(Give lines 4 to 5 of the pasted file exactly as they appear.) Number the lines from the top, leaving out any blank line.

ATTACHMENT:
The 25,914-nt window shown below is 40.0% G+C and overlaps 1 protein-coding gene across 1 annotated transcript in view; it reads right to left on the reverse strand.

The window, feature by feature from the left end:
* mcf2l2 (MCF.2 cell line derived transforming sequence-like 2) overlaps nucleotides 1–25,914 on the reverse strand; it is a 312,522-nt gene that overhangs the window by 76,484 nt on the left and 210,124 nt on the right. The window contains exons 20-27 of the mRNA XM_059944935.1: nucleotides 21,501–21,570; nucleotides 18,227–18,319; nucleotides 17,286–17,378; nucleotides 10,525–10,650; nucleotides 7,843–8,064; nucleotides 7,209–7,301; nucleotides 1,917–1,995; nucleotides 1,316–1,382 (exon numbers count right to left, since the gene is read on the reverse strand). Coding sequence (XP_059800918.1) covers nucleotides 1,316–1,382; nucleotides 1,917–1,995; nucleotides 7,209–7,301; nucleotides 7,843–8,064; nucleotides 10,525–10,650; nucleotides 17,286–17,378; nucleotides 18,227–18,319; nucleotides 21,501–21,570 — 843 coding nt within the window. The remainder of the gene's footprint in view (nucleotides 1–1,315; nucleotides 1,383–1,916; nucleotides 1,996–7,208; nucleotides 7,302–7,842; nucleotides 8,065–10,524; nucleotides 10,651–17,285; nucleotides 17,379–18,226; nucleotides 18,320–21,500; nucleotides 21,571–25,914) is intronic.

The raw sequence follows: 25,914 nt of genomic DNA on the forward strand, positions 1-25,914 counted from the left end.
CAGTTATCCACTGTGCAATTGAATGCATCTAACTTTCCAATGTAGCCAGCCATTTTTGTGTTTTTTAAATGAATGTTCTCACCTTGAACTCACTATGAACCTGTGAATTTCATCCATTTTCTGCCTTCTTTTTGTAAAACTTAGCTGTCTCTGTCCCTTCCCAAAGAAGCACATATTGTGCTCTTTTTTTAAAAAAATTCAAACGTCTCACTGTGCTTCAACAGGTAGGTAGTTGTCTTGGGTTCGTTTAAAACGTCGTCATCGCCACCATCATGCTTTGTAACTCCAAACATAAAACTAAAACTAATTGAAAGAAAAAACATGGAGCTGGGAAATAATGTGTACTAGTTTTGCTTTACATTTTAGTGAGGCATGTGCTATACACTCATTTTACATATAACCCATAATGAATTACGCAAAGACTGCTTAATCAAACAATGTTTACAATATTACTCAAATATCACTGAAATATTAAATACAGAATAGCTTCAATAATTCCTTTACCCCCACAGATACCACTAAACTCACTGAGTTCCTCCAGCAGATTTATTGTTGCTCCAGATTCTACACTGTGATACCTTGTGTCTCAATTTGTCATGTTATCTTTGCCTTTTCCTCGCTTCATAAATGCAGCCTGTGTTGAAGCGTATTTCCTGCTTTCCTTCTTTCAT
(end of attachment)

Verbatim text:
The raw sequence follows: 25,914 nt of genomic DNA on the forward strand, positions 1-25,914 counted from the left end.
CAGTTATCCACTGTGCAATTGAATGCATCTAACTTTCCAATGTAGCCAGCCATTTTTGTGTTTTTTAAATGAATGTTCTCACCTTGAACTCACTATGAACCTGTGAATTTCATCCATTTTCTGCCTTCTTTTTGTAAAACTTAGCTGTCTCTGTCCCTTCCCAAAGAAGCACATATTGTGCTCTTTTTTTAAAAAAATTCAAACGTCTCACTGTGCTTCAACAGGTAGGTAGTTGTCTTGGGTTCGTTTAAAACGTCGTCATCGCCACCATCATGCTTTGTAACTCCAAACATAAAACTAAAACTAATTGAAAGAAAAAACATGGAGCTGGGAAATAATGTGTACTAGTTTTGCTTTACATTTTAGTGAGGCATGTGCTATACACTCATTTTACATATAACCCATAATGAATTACGCAAAGACTGCTTAATCAAACAATGTTTACAATATTACTCAAATATCACTGAAATATTAAATACAGAATAGCTTCAATAATTCCTTTACCCCCACAGATACCACTAAACTCACTGAGTTCCTCCAGCAGATTTATTGTTGCTCCAGATTCTACACTGTGATACCTTGTGTCTCAATTTGTCATGTTATCTTTGCCTTTTCCTCGCTTCATAAATGCAGCCTGTGTTGAAGCGTATTTCCTGCTTTCCTTCTTTCAT